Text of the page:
The challenge for week 4 of Ceci the Sipper (Veronique) is to post a picture of a wine experience that means very much to us.  I have travelled all through France on many occasion, Italy and Spain as well.  I have been to Chile and Argentina.  But I’m afraid to admit that all that travel was before I had a full appreciation of wine.  Needless to say, I made no trips to any wineries!  Talk about lost opportunites.  But no tears here, because my wine self-journey has just begun.

Having started my ISG Wine Fundamentals Class is a HUGE part of my journey.  Since it started this past week, I felt it appropriate to take a picture of my classmates.


Classmates of ISG Wine Fundamentals Class

Sunday, October 3rd, 2010, was my first class at the International Sommelier Guild.  The class will meet for 16 weeks, every Sunday, from 12-6pm.  We learned so much that I am behind already!  We raced through all the material, I was writing so fast and still missed information.  We are starting off with grape varietals.  During class 1, we studied the Chardonnay grape and the Sauvignon Blanc grape.  We did two blind wine tastings – 6 at one time during the first half of class and 6 others during the second half of class.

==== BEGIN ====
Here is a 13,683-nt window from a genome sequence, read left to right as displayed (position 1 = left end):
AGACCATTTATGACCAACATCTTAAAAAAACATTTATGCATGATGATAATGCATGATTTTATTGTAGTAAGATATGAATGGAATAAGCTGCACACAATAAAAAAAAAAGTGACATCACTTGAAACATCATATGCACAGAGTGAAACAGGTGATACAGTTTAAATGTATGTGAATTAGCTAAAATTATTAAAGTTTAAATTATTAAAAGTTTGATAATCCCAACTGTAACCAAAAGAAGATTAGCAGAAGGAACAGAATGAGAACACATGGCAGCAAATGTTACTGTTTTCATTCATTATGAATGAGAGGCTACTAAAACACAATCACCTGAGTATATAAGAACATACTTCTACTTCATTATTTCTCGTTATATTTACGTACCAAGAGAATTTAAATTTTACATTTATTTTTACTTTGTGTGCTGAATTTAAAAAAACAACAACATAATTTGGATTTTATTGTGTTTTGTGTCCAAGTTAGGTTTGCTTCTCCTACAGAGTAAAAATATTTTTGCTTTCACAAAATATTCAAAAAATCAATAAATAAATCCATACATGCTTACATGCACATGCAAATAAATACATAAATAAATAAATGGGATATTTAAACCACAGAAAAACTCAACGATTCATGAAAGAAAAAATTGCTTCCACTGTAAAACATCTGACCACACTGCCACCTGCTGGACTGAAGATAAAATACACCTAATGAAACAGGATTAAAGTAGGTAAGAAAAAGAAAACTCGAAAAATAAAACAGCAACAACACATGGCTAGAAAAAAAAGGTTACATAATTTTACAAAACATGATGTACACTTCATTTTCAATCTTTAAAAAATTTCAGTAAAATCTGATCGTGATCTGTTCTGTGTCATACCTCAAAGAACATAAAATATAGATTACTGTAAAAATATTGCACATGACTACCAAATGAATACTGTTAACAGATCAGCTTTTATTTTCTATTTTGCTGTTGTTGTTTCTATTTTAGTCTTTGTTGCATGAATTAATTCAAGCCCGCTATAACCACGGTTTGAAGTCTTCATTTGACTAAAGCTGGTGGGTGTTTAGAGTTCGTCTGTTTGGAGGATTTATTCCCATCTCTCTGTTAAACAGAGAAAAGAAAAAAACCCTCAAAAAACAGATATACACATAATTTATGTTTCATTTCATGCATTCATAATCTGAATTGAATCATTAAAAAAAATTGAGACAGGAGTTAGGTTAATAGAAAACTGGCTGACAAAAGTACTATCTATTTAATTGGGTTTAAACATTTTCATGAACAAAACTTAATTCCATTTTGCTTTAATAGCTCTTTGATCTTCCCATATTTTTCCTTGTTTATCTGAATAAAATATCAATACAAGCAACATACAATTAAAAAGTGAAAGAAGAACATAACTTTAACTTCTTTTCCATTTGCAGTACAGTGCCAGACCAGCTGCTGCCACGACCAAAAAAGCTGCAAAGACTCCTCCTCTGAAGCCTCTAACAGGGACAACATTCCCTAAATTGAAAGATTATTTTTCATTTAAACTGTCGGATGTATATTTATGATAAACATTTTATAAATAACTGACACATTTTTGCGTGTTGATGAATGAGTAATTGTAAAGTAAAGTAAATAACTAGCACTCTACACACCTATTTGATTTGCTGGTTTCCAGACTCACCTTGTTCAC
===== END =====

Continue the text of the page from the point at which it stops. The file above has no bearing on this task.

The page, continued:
The instructor, Karla Barber (President of the Dallas Chapter of Women for WineSense) , was kind enough to bring in a plethora of “picnic food”  –  3 types of cheese, sausage, olives, almonds, warm baguette bread.  Awesome.  It looks like there will be about 10 people in the class – some are somewhat advanced and some don’t know much at all.  I think I’m right in the middle (maybe I’m boasting)…

Since our text book is not in yet, I went to the Allen and Plano libraries looking for wine books.  I also browsed through the collection of books at Borders and Barnes & Noble.  So many of them are full of beautiful pictures.

If you haven’t visited  my FaceBook page yet, please visit and “like”…http://www.facebook.com/AtoZinfandel.